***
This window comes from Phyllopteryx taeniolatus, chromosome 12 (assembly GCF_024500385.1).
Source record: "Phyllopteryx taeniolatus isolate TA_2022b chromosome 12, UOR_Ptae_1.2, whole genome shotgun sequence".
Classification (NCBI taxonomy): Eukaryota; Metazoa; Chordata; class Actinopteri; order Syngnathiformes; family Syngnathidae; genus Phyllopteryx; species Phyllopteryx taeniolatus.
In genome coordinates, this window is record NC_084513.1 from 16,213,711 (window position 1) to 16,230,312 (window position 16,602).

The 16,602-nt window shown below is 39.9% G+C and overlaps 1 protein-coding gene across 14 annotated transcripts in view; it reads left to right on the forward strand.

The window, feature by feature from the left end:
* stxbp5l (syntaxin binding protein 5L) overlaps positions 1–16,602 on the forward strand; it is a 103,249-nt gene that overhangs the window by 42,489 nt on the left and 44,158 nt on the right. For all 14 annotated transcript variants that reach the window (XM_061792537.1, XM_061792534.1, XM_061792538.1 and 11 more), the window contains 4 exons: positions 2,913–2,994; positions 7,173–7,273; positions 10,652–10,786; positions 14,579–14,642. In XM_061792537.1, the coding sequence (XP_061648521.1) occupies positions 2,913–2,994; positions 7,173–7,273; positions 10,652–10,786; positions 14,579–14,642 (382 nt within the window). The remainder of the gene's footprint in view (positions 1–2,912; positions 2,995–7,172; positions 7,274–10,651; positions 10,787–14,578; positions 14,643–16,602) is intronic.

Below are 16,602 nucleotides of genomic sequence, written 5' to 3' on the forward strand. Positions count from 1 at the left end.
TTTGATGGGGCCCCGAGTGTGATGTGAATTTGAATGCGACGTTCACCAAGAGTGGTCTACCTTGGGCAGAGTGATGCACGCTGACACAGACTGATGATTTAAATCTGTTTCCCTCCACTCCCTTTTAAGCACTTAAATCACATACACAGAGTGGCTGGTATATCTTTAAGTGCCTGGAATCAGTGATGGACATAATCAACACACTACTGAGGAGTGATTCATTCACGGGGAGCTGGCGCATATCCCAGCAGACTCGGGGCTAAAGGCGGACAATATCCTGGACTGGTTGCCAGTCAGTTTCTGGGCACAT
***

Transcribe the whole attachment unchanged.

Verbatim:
This window comes from Phyllopteryx taeniolatus, chromosome 12 (assembly GCF_024500385.1).
Source record: "Phyllopteryx taeniolatus isolate TA_2022b chromosome 12, UOR_Ptae_1.2, whole genome shotgun sequence".
Classification (NCBI taxonomy): Eukaryota; Metazoa; Chordata; class Actinopteri; order Syngnathiformes; family Syngnathidae; genus Phyllopteryx; species Phyllopteryx taeniolatus.
In genome coordinates, this window is record NC_084513.1 from 16,213,711 (window position 1) to 16,230,312 (window position 16,602).

The 16,602-nt window shown below is 39.9% G+C and overlaps 1 protein-coding gene across 14 annotated transcripts in view; it reads left to right on the forward strand.

The window, feature by feature from the left end:
* stxbp5l (syntaxin binding protein 5L) overlaps positions 1–16,602 on the forward strand; it is a 103,249-nt gene that overhangs the window by 42,489 nt on the left and 44,158 nt on the right. For all 14 annotated transcript variants that reach the window (XM_061792537.1, XM_061792534.1, XM_061792538.1 and 11 more), the window contains 4 exons: positions 2,913–2,994; positions 7,173–7,273; positions 10,652–10,786; positions 14,579–14,642. In XM_061792537.1, the coding sequence (XP_061648521.1) occupies positions 2,913–2,994; positions 7,173–7,273; positions 10,652–10,786; positions 14,579–14,642 (382 nt within the window). The remainder of the gene's footprint in view (positions 1–2,912; positions 2,995–7,172; positions 7,274–10,651; positions 10,787–14,578; positions 14,643–16,602) is intronic.

Below are 16,602 nucleotides of genomic sequence, written 5' to 3' on the forward strand. Positions count from 1 at the left end.
TTTGATGGGGCCCCGAGTGTGATGTGAATTTGAATGCGACGTTCACCAAGAGTGGTCTACCTTGGGCAGAGTGATGCACGCTGACACAGACTGATGATTTAAATCTGTTTCCCTCCACTCCCTTTTAAGCACTTAAATCACATACACAGAGTGGCTGGTATATCTTTAAGTGCCTGGAATCAGTGATGGACATAATCAACACACTACTGAGGAGTGATTCATTCACGGGGAGCTGGCGCATATCCCAGCAGACTCGGGGCTAAAGGCGGACAATATCCTGGACTGGTTGCCAGTCAGTTTCTGGGCACAT